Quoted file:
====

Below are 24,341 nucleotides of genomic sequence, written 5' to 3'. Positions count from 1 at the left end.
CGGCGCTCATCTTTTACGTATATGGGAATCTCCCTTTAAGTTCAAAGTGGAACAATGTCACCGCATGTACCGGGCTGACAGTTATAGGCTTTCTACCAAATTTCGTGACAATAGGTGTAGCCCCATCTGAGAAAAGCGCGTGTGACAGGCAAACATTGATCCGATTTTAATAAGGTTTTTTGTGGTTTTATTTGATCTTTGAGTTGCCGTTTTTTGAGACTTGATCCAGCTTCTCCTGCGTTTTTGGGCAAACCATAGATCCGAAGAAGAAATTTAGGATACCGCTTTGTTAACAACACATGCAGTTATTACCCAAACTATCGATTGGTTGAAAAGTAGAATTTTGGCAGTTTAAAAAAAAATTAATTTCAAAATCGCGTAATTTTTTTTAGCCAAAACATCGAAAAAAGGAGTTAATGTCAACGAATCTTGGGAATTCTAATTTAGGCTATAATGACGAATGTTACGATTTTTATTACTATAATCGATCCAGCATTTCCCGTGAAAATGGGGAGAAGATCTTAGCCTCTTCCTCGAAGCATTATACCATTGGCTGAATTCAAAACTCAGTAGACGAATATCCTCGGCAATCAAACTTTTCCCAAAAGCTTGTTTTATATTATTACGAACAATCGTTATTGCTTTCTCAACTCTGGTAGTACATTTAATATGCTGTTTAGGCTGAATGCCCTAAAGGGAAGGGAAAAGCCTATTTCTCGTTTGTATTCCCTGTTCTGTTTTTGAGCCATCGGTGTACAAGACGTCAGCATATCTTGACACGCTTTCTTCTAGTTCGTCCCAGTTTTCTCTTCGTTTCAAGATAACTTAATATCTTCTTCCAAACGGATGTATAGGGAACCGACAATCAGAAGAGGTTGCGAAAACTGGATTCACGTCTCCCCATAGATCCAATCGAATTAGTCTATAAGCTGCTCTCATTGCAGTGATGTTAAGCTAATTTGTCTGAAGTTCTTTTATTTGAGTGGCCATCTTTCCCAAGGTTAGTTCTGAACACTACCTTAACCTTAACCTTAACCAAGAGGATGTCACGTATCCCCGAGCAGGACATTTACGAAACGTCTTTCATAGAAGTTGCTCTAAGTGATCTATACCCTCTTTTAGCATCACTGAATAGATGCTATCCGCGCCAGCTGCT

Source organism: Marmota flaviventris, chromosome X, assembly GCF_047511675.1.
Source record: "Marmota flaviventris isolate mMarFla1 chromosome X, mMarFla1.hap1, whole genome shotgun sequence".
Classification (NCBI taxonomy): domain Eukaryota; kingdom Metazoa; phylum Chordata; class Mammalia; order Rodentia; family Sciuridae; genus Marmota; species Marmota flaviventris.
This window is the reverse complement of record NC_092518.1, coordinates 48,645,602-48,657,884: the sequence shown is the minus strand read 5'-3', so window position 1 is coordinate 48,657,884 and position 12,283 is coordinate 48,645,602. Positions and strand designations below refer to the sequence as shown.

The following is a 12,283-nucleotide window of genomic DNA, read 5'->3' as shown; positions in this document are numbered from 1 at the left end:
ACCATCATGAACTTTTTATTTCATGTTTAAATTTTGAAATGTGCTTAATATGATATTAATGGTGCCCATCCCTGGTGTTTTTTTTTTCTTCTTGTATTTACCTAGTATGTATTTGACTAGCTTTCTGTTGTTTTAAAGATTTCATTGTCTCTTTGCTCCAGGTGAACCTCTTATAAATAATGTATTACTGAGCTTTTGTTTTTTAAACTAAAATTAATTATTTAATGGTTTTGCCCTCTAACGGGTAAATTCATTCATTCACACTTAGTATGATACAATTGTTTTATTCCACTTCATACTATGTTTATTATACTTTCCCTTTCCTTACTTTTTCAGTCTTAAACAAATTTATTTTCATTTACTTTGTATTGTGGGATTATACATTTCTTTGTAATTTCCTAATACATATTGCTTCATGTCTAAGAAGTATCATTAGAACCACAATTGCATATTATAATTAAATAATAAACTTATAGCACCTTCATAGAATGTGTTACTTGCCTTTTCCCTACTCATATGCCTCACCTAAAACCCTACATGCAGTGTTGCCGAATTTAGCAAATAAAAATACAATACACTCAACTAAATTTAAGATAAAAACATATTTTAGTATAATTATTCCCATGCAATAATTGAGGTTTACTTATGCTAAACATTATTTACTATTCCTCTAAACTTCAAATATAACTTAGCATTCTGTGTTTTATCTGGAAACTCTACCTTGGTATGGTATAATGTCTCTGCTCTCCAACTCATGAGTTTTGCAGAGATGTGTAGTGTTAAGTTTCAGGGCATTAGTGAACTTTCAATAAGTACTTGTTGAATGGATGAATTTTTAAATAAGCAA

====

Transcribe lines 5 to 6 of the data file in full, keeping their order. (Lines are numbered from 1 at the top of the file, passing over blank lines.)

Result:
Classification (NCBI taxonomy): domain Eukaryota; kingdom Metazoa; phylum Chordata; class Mammalia; order Rodentia; family Sciuridae; genus Marmota; species Marmota flaviventris.
This window is the reverse complement of record NC_092518.1, coordinates 48,645,602-48,657,884: the sequence shown is the minus strand read 5'-3', so window position 1 is coordinate 48,657,884 and position 12,283 is coordinate 48,645,602. Positions and strand designations below refer to the sequence as shown.